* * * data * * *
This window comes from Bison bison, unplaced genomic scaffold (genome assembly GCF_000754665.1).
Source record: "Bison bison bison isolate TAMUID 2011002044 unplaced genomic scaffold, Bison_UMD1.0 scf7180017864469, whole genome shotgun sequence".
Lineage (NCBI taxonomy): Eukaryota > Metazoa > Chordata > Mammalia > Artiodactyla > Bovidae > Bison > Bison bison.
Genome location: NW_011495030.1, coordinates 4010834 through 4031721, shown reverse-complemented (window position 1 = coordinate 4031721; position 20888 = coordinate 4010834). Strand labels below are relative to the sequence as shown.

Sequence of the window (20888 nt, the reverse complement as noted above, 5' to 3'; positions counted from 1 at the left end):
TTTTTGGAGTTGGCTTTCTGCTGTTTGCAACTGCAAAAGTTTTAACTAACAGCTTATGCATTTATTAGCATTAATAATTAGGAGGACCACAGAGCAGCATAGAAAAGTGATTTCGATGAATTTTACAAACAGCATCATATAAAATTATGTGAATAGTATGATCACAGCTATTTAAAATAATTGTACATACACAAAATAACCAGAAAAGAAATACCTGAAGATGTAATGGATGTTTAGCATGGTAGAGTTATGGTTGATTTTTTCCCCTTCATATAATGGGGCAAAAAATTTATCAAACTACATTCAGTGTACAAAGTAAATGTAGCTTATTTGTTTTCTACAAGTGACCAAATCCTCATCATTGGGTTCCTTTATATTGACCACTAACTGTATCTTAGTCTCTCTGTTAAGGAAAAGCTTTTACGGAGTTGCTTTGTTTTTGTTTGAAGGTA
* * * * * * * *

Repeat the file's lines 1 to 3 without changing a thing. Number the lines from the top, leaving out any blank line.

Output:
This window comes from Bison bison, unplaced genomic scaffold (genome assembly GCF_000754665.1).
Source record: "Bison bison bison isolate TAMUID 2011002044 unplaced genomic scaffold, Bison_UMD1.0 scf7180017864469, whole genome shotgun sequence".
Lineage (NCBI taxonomy): Eukaryota > Metazoa > Chordata > Mammalia > Artiodactyla > Bovidae > Bison > Bison bison.